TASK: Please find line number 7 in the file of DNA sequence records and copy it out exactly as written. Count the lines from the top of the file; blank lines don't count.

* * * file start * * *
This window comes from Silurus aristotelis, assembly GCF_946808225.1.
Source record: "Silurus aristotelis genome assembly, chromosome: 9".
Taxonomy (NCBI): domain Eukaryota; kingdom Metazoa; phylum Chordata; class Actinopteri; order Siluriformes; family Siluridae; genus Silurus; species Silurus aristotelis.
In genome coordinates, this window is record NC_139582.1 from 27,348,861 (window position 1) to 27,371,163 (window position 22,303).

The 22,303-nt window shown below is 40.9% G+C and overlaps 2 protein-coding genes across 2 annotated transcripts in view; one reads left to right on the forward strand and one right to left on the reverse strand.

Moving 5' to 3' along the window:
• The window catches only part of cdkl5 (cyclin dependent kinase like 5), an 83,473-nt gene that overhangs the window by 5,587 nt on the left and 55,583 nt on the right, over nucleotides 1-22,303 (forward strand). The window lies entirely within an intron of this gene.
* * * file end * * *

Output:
• The window catches only part of cdkl5 (cyclin dependent kinase like 5), an 83,473-nt gene that overhangs the window by 5,587 nt on the left and 55,583 nt on the right, over nucleotides 1-22,303 (forward strand). The window lies entirely within an intron of this gene.